Underneath my yellow skin

Being OK With Letting Go

Yesterday, I came home from taiji and my mom informed me that my brother and the boys (his sons) wouldn’t be able to make it here for dinner. He suggested we go there. I immediately said no, and my mother said she knew I’d say that. She suggested we meet somewhere like Culver’s for dessert, but he decided to come here after dinner. Then, they came over, and my brother and I were discussing something while my mom and the boys were playing ping-pong. One of my nephews came up to say that my mom wanted to talk to my brother about something. He said OK, then we continued talking. I was marveling over that because I would have immediately gone done and probably resented it slightly. My mom can be very persistent when she has her mind on something, and it’s often easier just to give in than to defer. However, she also is more pushy with me than she is with my brother, probably in part because he’s very firm about his limits.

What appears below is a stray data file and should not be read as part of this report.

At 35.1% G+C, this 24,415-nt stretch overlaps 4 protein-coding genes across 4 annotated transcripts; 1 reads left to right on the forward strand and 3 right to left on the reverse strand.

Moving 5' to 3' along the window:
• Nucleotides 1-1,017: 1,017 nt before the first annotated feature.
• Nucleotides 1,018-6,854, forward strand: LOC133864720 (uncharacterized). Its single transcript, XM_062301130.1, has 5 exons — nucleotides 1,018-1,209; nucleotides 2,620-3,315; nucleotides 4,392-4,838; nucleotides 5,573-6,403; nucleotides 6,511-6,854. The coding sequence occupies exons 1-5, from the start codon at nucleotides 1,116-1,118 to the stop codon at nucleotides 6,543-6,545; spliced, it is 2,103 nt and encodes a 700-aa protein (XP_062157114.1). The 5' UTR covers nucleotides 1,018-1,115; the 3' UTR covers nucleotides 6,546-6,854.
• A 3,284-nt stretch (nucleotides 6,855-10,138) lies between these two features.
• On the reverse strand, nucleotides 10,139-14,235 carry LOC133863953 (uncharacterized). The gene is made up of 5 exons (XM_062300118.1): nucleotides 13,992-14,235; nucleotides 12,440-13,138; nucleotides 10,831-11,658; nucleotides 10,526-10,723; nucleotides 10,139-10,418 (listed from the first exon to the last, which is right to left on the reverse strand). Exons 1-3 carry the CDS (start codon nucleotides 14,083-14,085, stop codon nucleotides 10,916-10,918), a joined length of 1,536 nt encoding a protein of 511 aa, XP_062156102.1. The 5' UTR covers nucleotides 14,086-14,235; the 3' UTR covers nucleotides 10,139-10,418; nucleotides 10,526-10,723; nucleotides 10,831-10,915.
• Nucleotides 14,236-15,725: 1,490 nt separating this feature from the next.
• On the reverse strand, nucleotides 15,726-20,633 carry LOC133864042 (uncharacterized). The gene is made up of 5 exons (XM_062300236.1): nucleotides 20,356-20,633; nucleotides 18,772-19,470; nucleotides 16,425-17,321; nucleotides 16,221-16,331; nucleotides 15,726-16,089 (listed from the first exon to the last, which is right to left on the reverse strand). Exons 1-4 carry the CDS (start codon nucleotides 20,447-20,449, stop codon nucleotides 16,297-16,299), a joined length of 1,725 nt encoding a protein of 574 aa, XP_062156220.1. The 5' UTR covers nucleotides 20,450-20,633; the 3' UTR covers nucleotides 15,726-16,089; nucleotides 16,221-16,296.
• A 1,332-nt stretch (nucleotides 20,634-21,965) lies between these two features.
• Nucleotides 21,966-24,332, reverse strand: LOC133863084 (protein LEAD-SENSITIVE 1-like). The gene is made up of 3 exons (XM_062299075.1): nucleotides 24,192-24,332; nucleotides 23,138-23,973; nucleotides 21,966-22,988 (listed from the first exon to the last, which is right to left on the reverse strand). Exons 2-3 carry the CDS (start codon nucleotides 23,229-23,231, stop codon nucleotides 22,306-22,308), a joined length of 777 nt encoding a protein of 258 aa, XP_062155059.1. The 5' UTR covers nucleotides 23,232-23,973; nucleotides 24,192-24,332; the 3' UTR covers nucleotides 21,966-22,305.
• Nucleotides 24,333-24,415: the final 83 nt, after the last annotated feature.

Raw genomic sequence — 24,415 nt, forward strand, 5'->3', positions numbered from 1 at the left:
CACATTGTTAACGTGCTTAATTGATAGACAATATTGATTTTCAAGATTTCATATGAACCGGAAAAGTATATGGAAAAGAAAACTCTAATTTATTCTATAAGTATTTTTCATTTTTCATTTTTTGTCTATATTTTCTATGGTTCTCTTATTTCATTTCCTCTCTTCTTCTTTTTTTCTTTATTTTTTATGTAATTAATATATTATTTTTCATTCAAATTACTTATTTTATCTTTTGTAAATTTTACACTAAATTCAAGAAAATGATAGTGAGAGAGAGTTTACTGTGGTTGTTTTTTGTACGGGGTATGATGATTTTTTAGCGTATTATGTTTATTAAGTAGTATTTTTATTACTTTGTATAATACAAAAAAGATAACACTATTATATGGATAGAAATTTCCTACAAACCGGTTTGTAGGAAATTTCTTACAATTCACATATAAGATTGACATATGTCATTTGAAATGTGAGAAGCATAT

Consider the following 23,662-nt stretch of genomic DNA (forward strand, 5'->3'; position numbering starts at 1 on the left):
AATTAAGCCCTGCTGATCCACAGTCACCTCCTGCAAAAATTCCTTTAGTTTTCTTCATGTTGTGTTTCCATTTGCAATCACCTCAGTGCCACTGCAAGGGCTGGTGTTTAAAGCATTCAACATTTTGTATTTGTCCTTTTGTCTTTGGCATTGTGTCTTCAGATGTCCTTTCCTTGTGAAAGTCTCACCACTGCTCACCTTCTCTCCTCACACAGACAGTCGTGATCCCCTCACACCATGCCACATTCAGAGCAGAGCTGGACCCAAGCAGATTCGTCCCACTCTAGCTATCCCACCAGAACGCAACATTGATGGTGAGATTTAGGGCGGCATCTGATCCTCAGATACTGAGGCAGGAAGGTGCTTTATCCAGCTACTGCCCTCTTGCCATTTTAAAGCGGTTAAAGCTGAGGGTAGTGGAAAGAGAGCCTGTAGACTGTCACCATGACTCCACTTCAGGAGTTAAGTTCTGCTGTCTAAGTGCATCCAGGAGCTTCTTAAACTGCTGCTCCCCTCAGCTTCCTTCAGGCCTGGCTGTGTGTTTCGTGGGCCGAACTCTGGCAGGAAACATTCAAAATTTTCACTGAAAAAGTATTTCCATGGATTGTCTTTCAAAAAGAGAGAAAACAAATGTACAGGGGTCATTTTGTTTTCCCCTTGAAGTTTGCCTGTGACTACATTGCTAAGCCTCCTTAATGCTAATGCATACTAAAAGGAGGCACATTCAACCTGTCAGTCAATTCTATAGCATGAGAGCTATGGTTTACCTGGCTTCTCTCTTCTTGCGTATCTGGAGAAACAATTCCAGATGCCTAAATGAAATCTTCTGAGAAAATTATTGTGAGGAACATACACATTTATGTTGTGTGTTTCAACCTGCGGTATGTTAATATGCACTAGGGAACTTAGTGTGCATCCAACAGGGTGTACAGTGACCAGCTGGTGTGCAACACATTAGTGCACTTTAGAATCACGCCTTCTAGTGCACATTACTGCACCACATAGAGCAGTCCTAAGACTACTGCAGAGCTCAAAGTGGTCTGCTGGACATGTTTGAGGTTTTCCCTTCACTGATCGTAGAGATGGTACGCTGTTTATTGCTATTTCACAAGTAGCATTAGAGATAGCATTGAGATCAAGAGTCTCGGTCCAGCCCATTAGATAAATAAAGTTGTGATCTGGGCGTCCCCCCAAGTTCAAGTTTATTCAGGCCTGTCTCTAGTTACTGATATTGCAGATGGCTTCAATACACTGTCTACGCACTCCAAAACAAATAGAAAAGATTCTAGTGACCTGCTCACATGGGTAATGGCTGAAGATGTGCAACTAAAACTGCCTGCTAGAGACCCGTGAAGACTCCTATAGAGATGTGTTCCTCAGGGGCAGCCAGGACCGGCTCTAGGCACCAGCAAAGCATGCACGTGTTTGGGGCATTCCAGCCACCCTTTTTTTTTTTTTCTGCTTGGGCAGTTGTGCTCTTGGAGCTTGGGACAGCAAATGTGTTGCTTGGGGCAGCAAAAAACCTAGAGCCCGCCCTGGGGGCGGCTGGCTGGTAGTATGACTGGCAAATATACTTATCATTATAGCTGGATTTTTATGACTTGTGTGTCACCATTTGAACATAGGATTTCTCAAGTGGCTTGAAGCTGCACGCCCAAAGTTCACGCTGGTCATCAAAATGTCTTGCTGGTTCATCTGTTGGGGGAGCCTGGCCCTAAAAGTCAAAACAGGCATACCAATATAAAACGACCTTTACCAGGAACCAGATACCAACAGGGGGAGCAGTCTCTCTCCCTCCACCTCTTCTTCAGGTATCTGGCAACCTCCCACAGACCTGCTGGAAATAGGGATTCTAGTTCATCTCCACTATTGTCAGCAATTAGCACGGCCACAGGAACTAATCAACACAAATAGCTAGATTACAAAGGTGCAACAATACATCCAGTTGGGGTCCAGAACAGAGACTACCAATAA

Anyway, after they were done playing ping-pong, they came back up. My brother, my nephews, and I were chatting about something when my mother said to my brother in a faux-whisper, “Can we go to Culver’s for ice cream?” A beat, “Or, we have bananas.” I started laughing, and my brother said with a big smile, “Can we go eat all the ice cream or stay here and have a banana?” He was making it clear that he realized there was really only one answer to that, which is something he wouldn’t have recognized before. We all started laughing and joking about it, and then agreed we would go, but in separate cars so they could go straight home. Then, my mom said, “Minna will have to drive.” She twisted her knee a week ago, and it’s still giving her problems. So, I said in a deadpan voice (because I mentioned it earlier, too), “Minna can drive to the place where she can’t eat anything!”* We all joked about that for several minutes, and then my mom said, “We should go now.” So of course, that got wrapped up into the joke (that my mom was making a suggestion she knew couldn’t be turned down, then adding layers of conditions to it), and it was a fun family moment.